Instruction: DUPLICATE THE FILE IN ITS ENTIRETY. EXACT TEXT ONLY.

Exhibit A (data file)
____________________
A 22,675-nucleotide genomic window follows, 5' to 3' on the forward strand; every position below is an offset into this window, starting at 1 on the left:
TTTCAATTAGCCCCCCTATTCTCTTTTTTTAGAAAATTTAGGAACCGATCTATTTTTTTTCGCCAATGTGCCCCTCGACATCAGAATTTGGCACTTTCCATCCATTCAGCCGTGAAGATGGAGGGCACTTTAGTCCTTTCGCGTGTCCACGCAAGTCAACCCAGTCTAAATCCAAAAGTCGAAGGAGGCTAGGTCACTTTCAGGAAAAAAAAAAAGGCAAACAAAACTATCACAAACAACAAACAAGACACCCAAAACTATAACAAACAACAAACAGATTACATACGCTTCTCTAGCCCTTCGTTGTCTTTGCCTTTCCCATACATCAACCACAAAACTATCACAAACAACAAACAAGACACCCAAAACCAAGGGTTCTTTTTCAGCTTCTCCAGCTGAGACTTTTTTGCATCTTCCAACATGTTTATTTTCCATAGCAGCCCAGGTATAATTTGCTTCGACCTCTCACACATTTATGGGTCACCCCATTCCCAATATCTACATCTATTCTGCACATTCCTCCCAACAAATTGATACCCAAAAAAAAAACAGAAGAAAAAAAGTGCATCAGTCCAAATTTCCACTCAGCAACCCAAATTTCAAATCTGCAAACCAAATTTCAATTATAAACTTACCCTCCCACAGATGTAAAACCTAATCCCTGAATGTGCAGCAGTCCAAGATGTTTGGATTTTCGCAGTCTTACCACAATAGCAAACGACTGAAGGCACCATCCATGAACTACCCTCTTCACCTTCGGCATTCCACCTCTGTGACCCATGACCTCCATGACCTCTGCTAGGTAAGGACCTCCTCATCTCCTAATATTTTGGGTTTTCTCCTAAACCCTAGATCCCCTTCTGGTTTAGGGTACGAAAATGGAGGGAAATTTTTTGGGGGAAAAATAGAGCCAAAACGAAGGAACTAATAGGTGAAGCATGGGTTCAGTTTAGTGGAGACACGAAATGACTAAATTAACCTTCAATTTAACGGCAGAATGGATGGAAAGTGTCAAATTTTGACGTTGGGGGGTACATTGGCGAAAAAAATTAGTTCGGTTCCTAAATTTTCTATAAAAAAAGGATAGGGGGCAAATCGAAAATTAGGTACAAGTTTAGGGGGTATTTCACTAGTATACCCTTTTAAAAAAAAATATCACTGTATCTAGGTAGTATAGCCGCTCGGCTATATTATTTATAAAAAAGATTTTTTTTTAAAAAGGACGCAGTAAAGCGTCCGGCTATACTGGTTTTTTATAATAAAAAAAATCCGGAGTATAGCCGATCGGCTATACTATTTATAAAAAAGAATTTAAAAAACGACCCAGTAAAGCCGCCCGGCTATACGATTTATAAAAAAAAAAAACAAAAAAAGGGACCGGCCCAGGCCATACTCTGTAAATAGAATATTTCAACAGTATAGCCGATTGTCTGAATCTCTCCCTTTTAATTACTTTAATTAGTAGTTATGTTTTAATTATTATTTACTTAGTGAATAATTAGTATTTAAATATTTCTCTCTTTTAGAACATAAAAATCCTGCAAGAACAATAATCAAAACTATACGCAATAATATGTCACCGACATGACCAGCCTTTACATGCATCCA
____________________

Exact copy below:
A 22,675-nucleotide genomic window follows, 5' to 3' on the forward strand; every position below is an offset into this window, starting at 1 on the left:
TTTCAATTAGCCCCCCTATTCTCTTTTTTTAGAAAATTTAGGAACCGATCTATTTTTTTTCGCCAATGTGCCCCTCGACATCAGAATTTGGCACTTTCCATCCATTCAGCCGTGAAGATGGAGGGCACTTTAGTCCTTTCGCGTGTCCACGCAAGTCAACCCAGTCTAAATCCAAAAGTCGAAGGAGGCTAGGTCACTTTCAGGAAAAAAAAAAAGGCAAACAAAACTATCACAAACAACAAACAAGACACCCAAAACTATAACAAACAACAAACAGATTACATACGCTTCTCTAGCCCTTCGTTGTCTTTGCCTTTCCCATACATCAACCACAAAACTATCACAAACAACAAACAAGACACCCAAAACCAAGGGTTCTTTTTCAGCTTCTCCAGCTGAGACTTTTTTGCATCTTCCAACATGTTTATTTTCCATAGCAGCCCAGGTATAATTTGCTTCGACCTCTCACACATTTATGGGTCACCCCATTCCCAATATCTACATCTATTCTGCACATTCCTCCCAACAAATTGATACCCAAAAAAAAAACAGAAGAAAAAAAGTGCATCAGTCCAAATTTCCACTCAGCAACCCAAATTTCAAATCTGCAAACCAAATTTCAATTATAAACTTACCCTCCCACAGATGTAAAACCTAATCCCTGAATGTGCAGCAGTCCAAGATGTTTGGATTTTCGCAGTCTTACCACAATAGCAAACGACTGAAGGCACCATCCATGAACTACCCTCTTCACCTTCGGCATTCCACCTCTGTGACCCATGACCTCCATGACCTCTGCTAGGTAAGGACCTCCTCATCTCCTAATATTTTGGGTTTTCTCCTAAACCCTAGATCCCCTTCTGGTTTAGGGTACGAAAATGGAGGGAAATTTTTTGGGGGAAAAATAGAGCCAAAACGAAGGAACTAATAGGTGAAGCATGGGTTCAGTTTAGTGGAGACACGAAATGACTAAATTAACCTTCAATTTAACGGCAGAATGGATGGAAAGTGTCAAATTTTGACGTTGGGGGGTACATTGGCGAAAAAAATTAGTTCGGTTCCTAAATTTTCTATAAAAAAAGGATAGGGGGCAAATCGAAAATTAGGTACAAGTTTAGGGGGTATTTCACTAGTATACCCTTTTAAAAAAAAATATCACTGTATCTAGGTAGTATAGCCGCTCGGCTATATTATTTATAAAAAAGATTTTTTTTTAAAAAGGACGCAGTAAAGCGTCCGGCTATACTGGTTTTTTATAATAAAAAAAATCCGGAGTATAGCCGATCGGCTATACTATTTATAAAAAAGAATTTAAAAAACGACCCAGTAAAGCCGCCCGGCTATACGATTTATAAAAAAAAAAAACAAAAAAAGGGACCGGCCCAGGCCATACTCTGTAAATAGAATATTTCAACAGTATAGCCGATTGTCTGAATCTCTCCCTTTTAATTACTTTAATTAGTAGTTATGTTTTAATTATTATTTACTTAGTGAATAATTAGTATTTAAATATTTCTCTCTTTTAGAACATAAAAATCCTGCAAGAACAATAATCAAAACTATACGCAATAATATGTCACCGACATGACCAGCCTTTACATGCATCCA